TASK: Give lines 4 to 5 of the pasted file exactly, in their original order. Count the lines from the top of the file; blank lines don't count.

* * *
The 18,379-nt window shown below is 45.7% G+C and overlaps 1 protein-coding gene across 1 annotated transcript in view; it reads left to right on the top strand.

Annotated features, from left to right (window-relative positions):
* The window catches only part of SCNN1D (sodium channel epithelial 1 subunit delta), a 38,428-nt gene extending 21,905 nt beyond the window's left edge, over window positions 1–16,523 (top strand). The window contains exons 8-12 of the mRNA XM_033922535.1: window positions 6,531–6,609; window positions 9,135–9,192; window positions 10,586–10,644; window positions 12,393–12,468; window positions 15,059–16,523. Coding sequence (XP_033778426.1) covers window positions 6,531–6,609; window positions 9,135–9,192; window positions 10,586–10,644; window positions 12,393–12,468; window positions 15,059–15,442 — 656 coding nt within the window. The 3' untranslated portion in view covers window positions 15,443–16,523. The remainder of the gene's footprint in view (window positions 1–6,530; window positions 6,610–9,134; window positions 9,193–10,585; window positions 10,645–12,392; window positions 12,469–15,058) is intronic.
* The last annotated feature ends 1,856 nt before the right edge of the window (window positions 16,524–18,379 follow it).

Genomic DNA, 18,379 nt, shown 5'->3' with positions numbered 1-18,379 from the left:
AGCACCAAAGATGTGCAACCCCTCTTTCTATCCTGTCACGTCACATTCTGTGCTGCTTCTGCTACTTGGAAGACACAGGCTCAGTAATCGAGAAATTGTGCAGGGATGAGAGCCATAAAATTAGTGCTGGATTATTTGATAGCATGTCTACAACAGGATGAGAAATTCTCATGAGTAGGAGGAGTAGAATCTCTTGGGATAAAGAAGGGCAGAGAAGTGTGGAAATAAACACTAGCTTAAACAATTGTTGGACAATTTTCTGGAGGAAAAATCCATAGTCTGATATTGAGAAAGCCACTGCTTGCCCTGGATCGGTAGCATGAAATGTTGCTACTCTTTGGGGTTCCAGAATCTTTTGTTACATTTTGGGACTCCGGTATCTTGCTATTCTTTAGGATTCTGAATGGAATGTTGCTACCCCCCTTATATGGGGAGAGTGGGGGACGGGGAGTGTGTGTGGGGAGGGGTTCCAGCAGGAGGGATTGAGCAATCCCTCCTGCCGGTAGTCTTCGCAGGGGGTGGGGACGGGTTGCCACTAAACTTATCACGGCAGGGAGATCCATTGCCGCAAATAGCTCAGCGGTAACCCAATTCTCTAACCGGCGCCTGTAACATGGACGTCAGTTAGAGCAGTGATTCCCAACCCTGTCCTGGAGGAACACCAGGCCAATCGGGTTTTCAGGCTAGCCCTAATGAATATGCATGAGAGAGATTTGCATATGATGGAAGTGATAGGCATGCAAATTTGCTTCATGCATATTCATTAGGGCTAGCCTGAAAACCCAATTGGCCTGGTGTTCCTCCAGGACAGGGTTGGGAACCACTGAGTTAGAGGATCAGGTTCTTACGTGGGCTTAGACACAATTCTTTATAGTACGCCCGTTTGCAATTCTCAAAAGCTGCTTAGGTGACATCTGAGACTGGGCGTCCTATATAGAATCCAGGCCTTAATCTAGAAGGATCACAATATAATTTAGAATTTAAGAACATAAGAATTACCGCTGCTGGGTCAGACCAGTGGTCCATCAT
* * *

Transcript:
* The last annotated feature ends 1,856 nt before the right edge of the window (window positions 16,524–18,379 follow it).

Genomic DNA, 18,379 nt, shown 5'->3' with positions numbered 1-18,379 from the left: